No. 18 DePaul Tops Gamecocks

A Uniontown, Kan., resident holds a piece of hail that fell in his yard Sunday, March 12, 2006, shortly after a storm system swept through northeast Kansas and northwest Missouri.
AP Photo/Kenny Felt

DePaul coach Paul Kennedy has always said his team is more than star sophomore Quentin Richardson.

The 18th-ranked Blue Demons (3-1) proved him right Saturday, surviving one of Richardson's worst games to beat South Carolina 58-46 and take third place at the Puerto Rico Shootout.

"We got a lot of people on this team who can step up," said Kerry Hartfield, who hit four 3-pointers. "Any given night, anybody can help this team. It's not just one person, it's a total team effort."

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  • And if it weren't Hartfield his three straight 3s broke open a tight game it was Paul McPherson with 14 points and five offensive rebounds or freshman Steven Hunter with a 6-for-6 performance or Bobby Simmons' 10 points in the final seven minutes.

    "We had faith in our offense and our players," McPherson said. "Luckily, it worked out."

    Kennedy was excited that his team recovered from its first loss, 68-64 to Texas on Friday where the Blue Demons trailed by 18 points before waking up.

    "This is what we wanted, a good team game," Kennedy said. "We executed on offense and showed a lot of confidence."

    Richardson was sort of lost on the court "It looked like he took the night off," South Carolina's David Ross said and finished with five points, all in the first seven minutes.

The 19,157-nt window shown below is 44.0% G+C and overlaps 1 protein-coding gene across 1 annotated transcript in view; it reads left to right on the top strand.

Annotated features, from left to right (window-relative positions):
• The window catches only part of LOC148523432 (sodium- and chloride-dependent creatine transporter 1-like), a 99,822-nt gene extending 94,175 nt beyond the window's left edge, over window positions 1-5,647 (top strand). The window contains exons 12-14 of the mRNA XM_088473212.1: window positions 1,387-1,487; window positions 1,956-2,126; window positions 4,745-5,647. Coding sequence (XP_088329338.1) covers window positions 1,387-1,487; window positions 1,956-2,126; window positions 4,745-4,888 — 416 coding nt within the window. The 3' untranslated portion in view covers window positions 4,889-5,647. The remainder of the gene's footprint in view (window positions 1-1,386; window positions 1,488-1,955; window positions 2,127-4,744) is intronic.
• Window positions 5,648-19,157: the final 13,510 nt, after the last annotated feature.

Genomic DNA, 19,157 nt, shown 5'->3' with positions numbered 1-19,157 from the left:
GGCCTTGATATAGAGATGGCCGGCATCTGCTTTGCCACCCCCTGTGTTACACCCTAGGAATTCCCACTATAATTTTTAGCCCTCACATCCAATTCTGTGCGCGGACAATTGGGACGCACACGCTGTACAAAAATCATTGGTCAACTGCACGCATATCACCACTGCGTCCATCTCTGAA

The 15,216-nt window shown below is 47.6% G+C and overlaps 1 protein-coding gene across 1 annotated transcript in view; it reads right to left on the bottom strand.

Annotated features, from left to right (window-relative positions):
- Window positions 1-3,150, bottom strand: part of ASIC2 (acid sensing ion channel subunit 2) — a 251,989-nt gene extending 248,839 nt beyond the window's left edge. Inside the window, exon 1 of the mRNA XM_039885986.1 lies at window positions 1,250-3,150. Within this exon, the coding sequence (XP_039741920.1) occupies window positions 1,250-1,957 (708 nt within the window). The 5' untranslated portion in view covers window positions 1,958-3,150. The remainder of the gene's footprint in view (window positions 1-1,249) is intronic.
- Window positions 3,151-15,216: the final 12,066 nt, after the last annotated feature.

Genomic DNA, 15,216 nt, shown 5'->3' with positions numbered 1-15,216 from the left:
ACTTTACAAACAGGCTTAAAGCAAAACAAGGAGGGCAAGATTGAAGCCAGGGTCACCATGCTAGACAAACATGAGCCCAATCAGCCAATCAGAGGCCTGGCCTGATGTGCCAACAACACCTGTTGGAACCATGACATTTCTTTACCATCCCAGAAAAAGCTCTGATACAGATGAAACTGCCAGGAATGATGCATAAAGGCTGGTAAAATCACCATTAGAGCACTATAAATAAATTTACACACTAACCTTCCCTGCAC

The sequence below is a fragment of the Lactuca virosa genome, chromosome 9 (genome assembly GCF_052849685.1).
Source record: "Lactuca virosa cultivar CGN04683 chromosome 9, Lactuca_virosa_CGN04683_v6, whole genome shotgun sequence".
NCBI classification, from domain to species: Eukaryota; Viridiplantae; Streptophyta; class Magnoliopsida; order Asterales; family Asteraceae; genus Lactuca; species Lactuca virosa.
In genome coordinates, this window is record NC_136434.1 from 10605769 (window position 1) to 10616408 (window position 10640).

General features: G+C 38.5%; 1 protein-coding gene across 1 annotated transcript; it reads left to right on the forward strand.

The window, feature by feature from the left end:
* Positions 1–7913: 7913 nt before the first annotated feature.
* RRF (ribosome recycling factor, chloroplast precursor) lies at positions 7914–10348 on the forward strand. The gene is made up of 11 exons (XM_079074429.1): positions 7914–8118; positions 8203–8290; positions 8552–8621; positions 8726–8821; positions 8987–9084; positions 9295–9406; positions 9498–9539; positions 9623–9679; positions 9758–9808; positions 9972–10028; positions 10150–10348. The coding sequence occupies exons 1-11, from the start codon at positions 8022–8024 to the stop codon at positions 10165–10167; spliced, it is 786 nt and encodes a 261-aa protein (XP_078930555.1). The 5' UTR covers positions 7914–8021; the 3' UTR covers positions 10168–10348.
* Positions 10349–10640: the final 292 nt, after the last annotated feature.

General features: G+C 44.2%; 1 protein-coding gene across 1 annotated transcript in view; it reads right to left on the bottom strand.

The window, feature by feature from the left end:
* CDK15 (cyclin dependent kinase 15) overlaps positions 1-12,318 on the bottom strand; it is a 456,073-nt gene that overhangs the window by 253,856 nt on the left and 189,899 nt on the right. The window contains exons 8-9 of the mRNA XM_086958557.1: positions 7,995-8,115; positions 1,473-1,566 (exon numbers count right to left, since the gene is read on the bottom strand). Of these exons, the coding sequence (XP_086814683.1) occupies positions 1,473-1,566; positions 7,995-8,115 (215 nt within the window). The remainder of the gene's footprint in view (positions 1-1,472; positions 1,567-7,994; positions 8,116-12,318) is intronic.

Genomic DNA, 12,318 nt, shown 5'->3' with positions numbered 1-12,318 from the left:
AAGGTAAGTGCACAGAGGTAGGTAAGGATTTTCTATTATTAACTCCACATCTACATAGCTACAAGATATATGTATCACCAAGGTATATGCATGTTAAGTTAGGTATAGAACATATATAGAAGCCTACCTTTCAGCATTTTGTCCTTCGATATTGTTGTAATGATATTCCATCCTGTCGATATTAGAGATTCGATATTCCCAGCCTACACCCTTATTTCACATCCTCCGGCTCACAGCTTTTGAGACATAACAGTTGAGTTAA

Richardson, who was 2-of-11 from the field, said his shots weren't falling and he was bothered from a tooth that was pulled before the Blue Demons left Chicago.

    "Those things happen," he said.

    But not usually to prospects who score 50 points their two previous games and have NBA scouts salivating about their ptential. Richardson hadn't scored this few since he had four points against North Carolina Charlotte on Feb. 27.

    Texas coach Rick Barnes, whose club got lit up for 27 points by Richardson but still won Friday, said you just plan on the DePaul star getting his.

    And while he was held in check, Richardson still had a hand in DePaul's back-breaking 12-2 run to start. His 3-pointer followed dunks by Hunter and McPherson. Richardson's other basket was a simple jumper with 13:40 to go in the first half.

    South Carolina coach Eddie Fogler said DePaul's talent was too much for his young team.

    "Some of those things they were running against us, we had never even worked on yet," he said.

    The Gamecocks got within 33-29 after Herbert Lee Davis' second straight 3-pointer. But if they had an answer for Richardson, they did not for the others, especially McPherson, a gifted leaper who soared for rebounds most South Carolina players couldn't think of grabbing.

    Davis, Aaron Lucas and Tony Kitchings scored eight points each for the Gamecocks.

    South Carolina (3-2) tried the same slow-it-up tricks to get back in it that nearly worked against Michigan State before the Gamecocks lost 59-56 in the semifinals. The Gamecocks passed the ball constantly, running the shot clock down under five seconds at least five times before shooting.

    It worked, for a while.

    Simmons didn't have a shot in the first half and didn't score until less than seven minutes remained.

    "We knew coming into the game that they probably didn't want to go up and down with us anyway," McPherson said. "We just had to keep our composure and run our offense."

    But DePaul thrived from outside as Hartfield's three straight 3-pointers and Hunter's three baskets turned a four-point game into a 23-15 lead. The Blue Demons led 41-33 at the half.

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